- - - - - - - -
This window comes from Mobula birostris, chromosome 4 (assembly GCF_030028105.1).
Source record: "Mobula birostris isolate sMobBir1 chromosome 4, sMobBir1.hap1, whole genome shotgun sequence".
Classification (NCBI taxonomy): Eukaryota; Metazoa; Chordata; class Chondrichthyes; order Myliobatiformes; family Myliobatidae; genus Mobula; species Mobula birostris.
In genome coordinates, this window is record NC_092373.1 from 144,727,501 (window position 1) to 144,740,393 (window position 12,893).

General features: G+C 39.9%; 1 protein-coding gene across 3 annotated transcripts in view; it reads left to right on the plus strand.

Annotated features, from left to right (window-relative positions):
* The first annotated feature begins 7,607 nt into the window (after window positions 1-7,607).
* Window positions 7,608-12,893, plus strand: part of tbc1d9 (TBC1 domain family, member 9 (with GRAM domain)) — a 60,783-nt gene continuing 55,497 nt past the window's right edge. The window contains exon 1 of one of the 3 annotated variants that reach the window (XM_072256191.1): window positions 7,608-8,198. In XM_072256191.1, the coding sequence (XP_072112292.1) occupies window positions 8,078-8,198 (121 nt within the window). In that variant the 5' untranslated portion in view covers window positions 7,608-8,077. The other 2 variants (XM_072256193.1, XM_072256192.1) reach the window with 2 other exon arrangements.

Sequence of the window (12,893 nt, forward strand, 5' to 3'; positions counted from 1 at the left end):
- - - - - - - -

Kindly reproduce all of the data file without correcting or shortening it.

This window comes from Mobula birostris, chromosome 4 (assembly GCF_030028105.1).
Source record: "Mobula birostris isolate sMobBir1 chromosome 4, sMobBir1.hap1, whole genome shotgun sequence".
Classification (NCBI taxonomy): Eukaryota; Metazoa; Chordata; class Chondrichthyes; order Myliobatiformes; family Myliobatidae; genus Mobula; species Mobula birostris.
In genome coordinates, this window is record NC_092373.1 from 144,727,501 (window position 1) to 144,740,393 (window position 12,893).

General features: G+C 39.9%; 1 protein-coding gene across 3 annotated transcripts in view; it reads left to right on the plus strand.

Annotated features, from left to right (window-relative positions):
* The first annotated feature begins 7,607 nt into the window (after window positions 1-7,607).
* Window positions 7,608-12,893, plus strand: part of tbc1d9 (TBC1 domain family, member 9 (with GRAM domain)) — a 60,783-nt gene continuing 55,497 nt past the window's right edge. The window contains exon 1 of one of the 3 annotated variants that reach the window (XM_072256191.1): window positions 7,608-8,198. In XM_072256191.1, the coding sequence (XP_072112292.1) occupies window positions 8,078-8,198 (121 nt within the window). In that variant the 5' untranslated portion in view covers window positions 7,608-8,077. The other 2 variants (XM_072256193.1, XM_072256192.1) reach the window with 2 other exon arrangements.

Sequence of the window (12,893 nt, forward strand, 5' to 3'; positions counted from 1 at the left end):